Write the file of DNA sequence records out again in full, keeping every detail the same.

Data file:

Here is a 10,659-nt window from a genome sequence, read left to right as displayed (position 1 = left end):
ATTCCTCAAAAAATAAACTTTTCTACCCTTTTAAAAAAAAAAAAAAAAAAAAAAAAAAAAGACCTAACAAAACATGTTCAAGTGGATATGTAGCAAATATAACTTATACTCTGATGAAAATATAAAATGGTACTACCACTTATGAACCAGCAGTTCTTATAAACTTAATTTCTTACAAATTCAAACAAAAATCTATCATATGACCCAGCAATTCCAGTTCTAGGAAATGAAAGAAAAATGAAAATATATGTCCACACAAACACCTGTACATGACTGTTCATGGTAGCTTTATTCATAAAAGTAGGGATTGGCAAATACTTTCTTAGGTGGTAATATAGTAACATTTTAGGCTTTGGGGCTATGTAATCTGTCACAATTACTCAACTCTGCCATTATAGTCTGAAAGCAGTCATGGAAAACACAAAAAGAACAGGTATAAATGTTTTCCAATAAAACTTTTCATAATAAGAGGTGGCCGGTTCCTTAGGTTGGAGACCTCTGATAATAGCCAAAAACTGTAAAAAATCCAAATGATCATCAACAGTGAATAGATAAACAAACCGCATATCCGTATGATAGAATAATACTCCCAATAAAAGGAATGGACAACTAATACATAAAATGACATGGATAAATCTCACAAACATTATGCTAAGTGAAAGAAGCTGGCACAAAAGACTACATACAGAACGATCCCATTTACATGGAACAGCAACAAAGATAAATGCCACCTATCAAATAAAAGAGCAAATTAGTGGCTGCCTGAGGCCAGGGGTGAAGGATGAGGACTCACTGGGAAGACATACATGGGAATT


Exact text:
Here is a 10,659-nt window from a genome sequence, read left to right as displayed (position 1 = left end):
ATTCCTCAAAAAATAAACTTTTCTACCCTTTTAAAAAAAAAAAAAAAAAAAAAAAAAAAAGACCTAACAAAACATGTTCAAGTGGATATGTAGCAAATATAACTTATACTCTGATGAAAATATAAAATGGTACTACCACTTATGAACCAGCAGTTCTTATAAACTTAATTTCTTACAAATTCAAACAAAAATCTATCATATGACCCAGCAATTCCAGTTCTAGGAAATGAAAGAAAAATGAAAATATATGTCCACACAAACACCTGTACATGACTGTTCATGGTAGCTTTATTCATAAAAGTAGGGATTGGCAAATACTTTCTTAGGTGGTAATATAGTAACATTTTAGGCTTTGGGGCTATGTAATCTGTCACAATTACTCAACTCTGCCATTATAGTCTGAAAGCAGTCATGGAAAACACAAAAAGAACAGGTATAAATGTTTTCCAATAAAACTTTTCATAATAAGAGGTGGCCGGTTCCTTAGGTTGGAGACCTCTGATAATAGCCAAAAACTGTAAAAAATCCAAATGATCATCAACAGTGAATAGATAAACAAACCGCATATCCGTATGATAGAATAATACTCCCAATAAAAGGAATGGACAACTAATACATAAAATGACATGGATAAATCTCACAAACATTATGCTAAGTGAAAGAAGCTGGCACAAAAGACTACATACAGAACGATCCCATTTACATGGAACAGCAACAAAGATAAATGCCACCTATCAAATAAAAGAGCAAATTAGTGGCTGCCTGAGGCCAGGGGTGAAGGATGAGGACTCACTGGGAAGACATACATGGGAATT